## The circular functions

The reader will find it an instructive exercise to work out the theory of the circular functions, starting from the definition

The equation (1) defines a unique value of \(y\) corresponding to every real value of \(x\). As \(y\) is continuous and strictly increasing, there is an inverse function \(x = x(y)\), also continuous and steadily increasing. We write

If we define \(\pi\) by the equation then this function is defined for \(-\frac{1}{2}\pi < y < \frac{1}{2}\pi\).

We write further where the square root is positive; and we define \(\cos y\) and \(\sin y\), when \(y\) is \(-\frac{1}{2}\pi\) or \(\frac{1}{2}\pi\), so that the functions shall remain continuous for those values of \(y\). Finally we define \(\cos y\) and \(\sin y\), outside the interval \({[-\frac{1}{2}\pi, \frac{1}{2}\pi]}\), by

We have thus defined \(\cos y\) and \(\sin y\) for all values of \(y\), and \(\tan y\) for all values of \(y\) other than odd multiples of \(\frac{1}{2}\pi\). The cosine and sine are continuous for all values of \(y\), the tangent except at the points where its definition fails.

The further development of the theory depends merely on the addition formulae. Write \[x = \frac{x_{1} + x_{2}}{1 – x_{1}x_{2}},\] and transform the equation (1) by the substitution \[t = \frac{x_{1} + u}{1 – x_{1}u},\quad u = \frac{t – x_{1}}{1 + x_{1}t}.\]

We find \[\begin{aligned} \arctan \frac{x_{1} + x_{2}}{1 – x_{1}x_{2}} &= \int_{-x_{1}}^{x_{2}} \frac{du}{1 + u^{2}} = \int_{0}^{x_{1}} \frac{du}{1 + u^{2}} + \int_{0}^{x_{2}} \frac{du}{1 + u^{2}} \\ &= \arctan x_{1} + \arctan x_{2}.\end{aligned}\]

From this we deduce an equation proved in the first instance only when \(y_{1}\), \(y_{2}\), and \(y_{1} + y_{2}\) lie in \({[-\frac{1}{2}\pi, \frac{1}{2}\pi]}\), but immediately extensible to all values of \(y_{1}\) and \(y_{2}\) by means of the equations (5).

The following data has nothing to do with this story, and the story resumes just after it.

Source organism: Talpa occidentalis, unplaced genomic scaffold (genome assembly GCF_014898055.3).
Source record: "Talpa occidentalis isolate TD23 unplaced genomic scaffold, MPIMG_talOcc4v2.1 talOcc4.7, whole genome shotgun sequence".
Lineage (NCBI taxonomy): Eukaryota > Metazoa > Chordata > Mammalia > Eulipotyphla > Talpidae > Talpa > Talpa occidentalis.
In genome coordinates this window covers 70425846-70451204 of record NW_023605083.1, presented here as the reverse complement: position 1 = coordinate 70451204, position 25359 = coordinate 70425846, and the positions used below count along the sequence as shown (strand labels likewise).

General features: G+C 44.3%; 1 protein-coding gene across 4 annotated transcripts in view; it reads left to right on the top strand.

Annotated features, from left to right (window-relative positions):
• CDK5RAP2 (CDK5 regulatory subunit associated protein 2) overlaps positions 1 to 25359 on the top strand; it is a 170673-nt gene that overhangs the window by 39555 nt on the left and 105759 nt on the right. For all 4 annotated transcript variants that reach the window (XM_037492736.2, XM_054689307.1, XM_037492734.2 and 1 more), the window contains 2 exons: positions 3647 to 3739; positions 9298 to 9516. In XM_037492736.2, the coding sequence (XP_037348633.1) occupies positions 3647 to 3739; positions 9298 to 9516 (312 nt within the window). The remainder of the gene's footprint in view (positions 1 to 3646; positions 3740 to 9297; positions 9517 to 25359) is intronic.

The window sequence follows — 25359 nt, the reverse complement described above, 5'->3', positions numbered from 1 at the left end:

From (4) and (6) we deduce \[\cos(y_{1} + y_{2}) = \pm(\cos y_{1}\cos y_{2} – \sin y_{1}\sin y_{2}).\] To determine the sign put \(y_{2} = 0\). The equation reduces to \(\cos y_{1} = \pm\cos y_{1}\), which shows that the positive sign must be chosen for at least one value of \(y_{2}\), viz. \(y_{2} = 0\). It follows from considerations of continuity that the positive sign must be chosen in all cases. The corresponding formula for \(\sin(y_{1} + y_{2})\) may be deduced in a similar manner.

The formulae for differentiation of the circular functions may now be deduced in the ordinary way, and the power series derived from Taylor’s Theorem.

An alternative theory of the circular functions is based on the theory of infinite series. An account of this theory, in which, for example, \(\cos x\) is defined by the equation \[\cos x = 1 – \frac{x^{2}}{2!} + \frac{x^{4}}{4!} – \dots\] will be found in Whittaker and Watson’s *Modern Analysis* (Appendix A).

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